Bo Knows Low-Variance Football. So Does Jim.

>> 10.19.2012


Jim Schwartz, on why the Lions have scored more points in the fourth quarter than the first three in all of their games so far:

"We've had to in the fourth. We've been behind and that's put the pressure on us to have to do it. We're trying just as hard in the first quarter. Certainly no design or scheme or anything like that. We have to be efficient all four quarters and it can make a difference for us if we can get a lead and we can hold a lead. But we've got to battle for 60 minutes. You're judged just like a 16 game season, you're judged on all 16 games, you're judged on all 60 minutes. So no matter where you're scoring them they all count."

“We’ve had to in the fourth.”

Schwartz says it’s “no design or scheme or anything like that,” but the Lions’ close games are the result of obvious changes in approach on offense.

The biggest change from last season to this season is the way defenses are playing the Lions—and all of last season’s 5,000-yard passing offenses. The Saints, Patriots and Lions went 36-10 last season; through Week 6 of this season they’re 6-10. NFL defensive coordinators are paid way too much to let teams beat them with the same thing over and over—so they’re taking away the bombs-away offense and forcing these teams to adjust.

The Lions have adjusted by re-emphasizing the run game, drastically cutting back on hopeful shots downfield, and trying to emphasize intermediate routes. Linehan has also been doing a lot of “setting up” defenses with repetitive/predictable playcalls early in games, to subvert them later—or in the case of this play broken down by TuffLynx at Pride of Detroit, use repetitive/predictable playcalls in early games, to subvert them in later games.

By taking fewer risks and being less aggressive on offense, the Lions are pursuing a low-variance strategy.

This concept has been discussed all over the Internet, but it was synthesized best for me by Brian Cook at MGoBlog, in a piece called “Keep it Close and Lose in the Fourth Quarter," and its follow-up, "Mathy Mailbag." Read them both, plus all the links in both if you really want to grok this.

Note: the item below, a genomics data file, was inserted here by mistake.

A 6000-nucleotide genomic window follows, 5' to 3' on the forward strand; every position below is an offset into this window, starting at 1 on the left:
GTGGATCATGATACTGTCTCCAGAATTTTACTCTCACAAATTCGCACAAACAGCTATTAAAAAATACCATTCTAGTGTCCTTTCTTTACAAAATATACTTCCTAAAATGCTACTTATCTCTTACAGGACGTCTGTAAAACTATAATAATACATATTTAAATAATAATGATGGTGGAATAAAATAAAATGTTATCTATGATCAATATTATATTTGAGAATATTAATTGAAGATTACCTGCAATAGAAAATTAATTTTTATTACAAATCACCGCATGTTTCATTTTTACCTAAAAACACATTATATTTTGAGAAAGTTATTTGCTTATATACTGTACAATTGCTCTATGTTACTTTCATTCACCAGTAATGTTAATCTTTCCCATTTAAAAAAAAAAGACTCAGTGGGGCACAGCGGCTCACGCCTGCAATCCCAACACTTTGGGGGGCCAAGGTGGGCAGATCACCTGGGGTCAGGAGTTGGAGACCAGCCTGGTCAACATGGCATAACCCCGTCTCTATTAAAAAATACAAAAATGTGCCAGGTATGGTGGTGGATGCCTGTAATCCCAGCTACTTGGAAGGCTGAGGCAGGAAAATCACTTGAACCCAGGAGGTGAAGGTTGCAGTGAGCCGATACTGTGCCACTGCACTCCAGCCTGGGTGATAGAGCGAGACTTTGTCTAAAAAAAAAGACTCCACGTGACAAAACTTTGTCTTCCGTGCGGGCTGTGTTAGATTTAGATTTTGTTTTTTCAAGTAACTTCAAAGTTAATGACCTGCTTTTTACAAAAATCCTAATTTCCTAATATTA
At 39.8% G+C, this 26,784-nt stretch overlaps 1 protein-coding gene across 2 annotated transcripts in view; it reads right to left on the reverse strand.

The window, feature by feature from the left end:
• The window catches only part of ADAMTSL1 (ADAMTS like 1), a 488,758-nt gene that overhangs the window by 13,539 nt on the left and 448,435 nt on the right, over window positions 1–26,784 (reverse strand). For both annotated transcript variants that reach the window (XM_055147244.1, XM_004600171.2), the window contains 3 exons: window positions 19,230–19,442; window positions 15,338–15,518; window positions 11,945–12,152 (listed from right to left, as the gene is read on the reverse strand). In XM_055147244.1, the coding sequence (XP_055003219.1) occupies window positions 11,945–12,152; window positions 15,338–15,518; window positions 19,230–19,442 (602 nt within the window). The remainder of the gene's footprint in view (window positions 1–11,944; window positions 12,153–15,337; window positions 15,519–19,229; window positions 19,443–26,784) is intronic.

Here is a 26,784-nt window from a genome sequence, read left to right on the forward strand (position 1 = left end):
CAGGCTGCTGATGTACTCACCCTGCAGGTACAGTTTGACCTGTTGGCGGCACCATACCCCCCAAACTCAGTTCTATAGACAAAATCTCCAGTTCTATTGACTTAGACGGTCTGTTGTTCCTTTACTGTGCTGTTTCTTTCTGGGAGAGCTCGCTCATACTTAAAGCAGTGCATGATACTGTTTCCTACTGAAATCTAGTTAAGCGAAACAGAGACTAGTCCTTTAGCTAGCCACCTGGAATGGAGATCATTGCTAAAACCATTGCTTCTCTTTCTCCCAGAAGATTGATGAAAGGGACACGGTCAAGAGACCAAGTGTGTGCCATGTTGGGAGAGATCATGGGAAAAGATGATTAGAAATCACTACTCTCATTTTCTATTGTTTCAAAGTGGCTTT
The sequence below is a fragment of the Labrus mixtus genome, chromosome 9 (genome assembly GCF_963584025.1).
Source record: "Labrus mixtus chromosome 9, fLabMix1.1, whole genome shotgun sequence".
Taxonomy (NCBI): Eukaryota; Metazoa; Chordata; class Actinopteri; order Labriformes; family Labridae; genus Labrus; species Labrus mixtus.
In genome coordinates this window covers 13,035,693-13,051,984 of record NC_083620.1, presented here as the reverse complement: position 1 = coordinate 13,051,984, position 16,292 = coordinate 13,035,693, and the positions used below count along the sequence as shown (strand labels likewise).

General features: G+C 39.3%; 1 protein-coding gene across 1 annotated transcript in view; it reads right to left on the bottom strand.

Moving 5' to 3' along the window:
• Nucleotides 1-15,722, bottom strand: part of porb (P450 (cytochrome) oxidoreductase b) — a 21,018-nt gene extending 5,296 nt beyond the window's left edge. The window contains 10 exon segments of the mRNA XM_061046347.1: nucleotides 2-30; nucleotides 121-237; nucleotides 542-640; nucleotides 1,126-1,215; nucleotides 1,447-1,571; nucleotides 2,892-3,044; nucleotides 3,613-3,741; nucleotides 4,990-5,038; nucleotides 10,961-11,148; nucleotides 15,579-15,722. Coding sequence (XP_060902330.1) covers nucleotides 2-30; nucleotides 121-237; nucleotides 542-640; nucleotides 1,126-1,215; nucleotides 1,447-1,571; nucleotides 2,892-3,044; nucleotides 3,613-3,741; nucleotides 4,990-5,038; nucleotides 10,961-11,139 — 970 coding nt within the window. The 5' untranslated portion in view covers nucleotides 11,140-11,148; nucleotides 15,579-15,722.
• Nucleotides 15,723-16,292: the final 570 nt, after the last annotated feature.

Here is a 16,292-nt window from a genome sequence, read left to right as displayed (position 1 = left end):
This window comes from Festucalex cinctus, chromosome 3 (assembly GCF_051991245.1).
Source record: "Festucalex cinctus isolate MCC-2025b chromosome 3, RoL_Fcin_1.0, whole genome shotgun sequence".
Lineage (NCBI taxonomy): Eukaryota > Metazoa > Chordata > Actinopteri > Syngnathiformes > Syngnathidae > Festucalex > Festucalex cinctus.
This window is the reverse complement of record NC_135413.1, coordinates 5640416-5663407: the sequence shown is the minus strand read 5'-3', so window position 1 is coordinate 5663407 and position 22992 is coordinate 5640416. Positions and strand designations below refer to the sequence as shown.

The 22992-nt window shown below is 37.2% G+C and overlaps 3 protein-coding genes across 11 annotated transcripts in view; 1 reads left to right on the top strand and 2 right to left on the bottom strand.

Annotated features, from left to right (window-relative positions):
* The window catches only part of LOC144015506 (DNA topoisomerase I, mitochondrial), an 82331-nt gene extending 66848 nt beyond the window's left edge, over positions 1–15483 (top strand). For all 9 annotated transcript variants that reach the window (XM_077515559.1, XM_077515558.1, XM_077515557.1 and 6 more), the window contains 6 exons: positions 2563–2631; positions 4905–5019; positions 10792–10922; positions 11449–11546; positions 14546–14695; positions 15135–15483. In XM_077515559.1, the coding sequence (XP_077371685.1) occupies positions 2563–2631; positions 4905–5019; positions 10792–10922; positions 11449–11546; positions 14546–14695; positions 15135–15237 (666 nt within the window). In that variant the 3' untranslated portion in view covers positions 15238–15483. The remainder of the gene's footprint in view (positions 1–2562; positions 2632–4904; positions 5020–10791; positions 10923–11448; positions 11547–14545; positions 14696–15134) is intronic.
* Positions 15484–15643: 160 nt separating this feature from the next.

To summarize: low-variance strategies result in fewer possible outcomes. Two equally-matched teams both running more often than they pass and always punting on fourth down regardless of field position and never blitzing on defense won’t produce a 48-0 blowout in either direction.

This is, as discussed by Cook, Chris Brown, and Malcom Gladwell a “Goliath strategy.” When you’ve got a massive talent and skill advantage—as Goliath did over David—you want to eliminate the chance of anything crazy happening. Since the expected outcome is “you win,” you want to maximize the probability of getting the expected outcome.

As Cook notes, this is the strategy used by Bo Schembechler at Michigan: grind it out, play suffocating defense, take few risks, minimize mistakes, and use your massive size and talent advantage to consistently beat opponents with execution. Cook cited a passage from a book called Bo’s Lasting Lessons, wherein Bo, at a coaching clinic, veered dangerously close to schematic enlightenment before reaffirming his fevered belief in fundamentals and “playing Michigan football.” Cook:

This may have been brilliant in 1985, and brilliant against the poor, huddled masses that comprised Michigan's opponents at the time, but it's fundamentally a variance-hating strategy that presumes better talent. In it are the seeds of Michigan's time-honored failure against Rose Bowl foes, and its recent struggles to put away inferior competition.

It’s that old chestnut, attributed to darn near every midwestern football coach of historical note: “Only three things can happen when you pass the ball and two of them are bad.” Passing is a high-risk, high-variance strategy.

No NFL team passed more, or more often, than the Lions did in 2011.

This is why the Lions aren’t  doing it again in 2012: the Lions can assume a talent advantage over most NFL teams. They just beat the Eagles, one of the most talented teams in football, and Jeff McLane of the Philadelphia Inquirer wrote you could “see” the Lions were “physically dominant.” This is why the Lions passing twice as often as they run would be dumb, and playing things close to the vest is smart.


One of the side effects of playing for low variance by running the ball a lot, making ultra-conservative fourth-down calls and, I don’t know, refusing to try an onside kick when you’re kicking from the opponent’s forty-yard line is that you shorten the game. With more time running off the clock, there are fewer plays and possessions—fewer chances to press your advantage.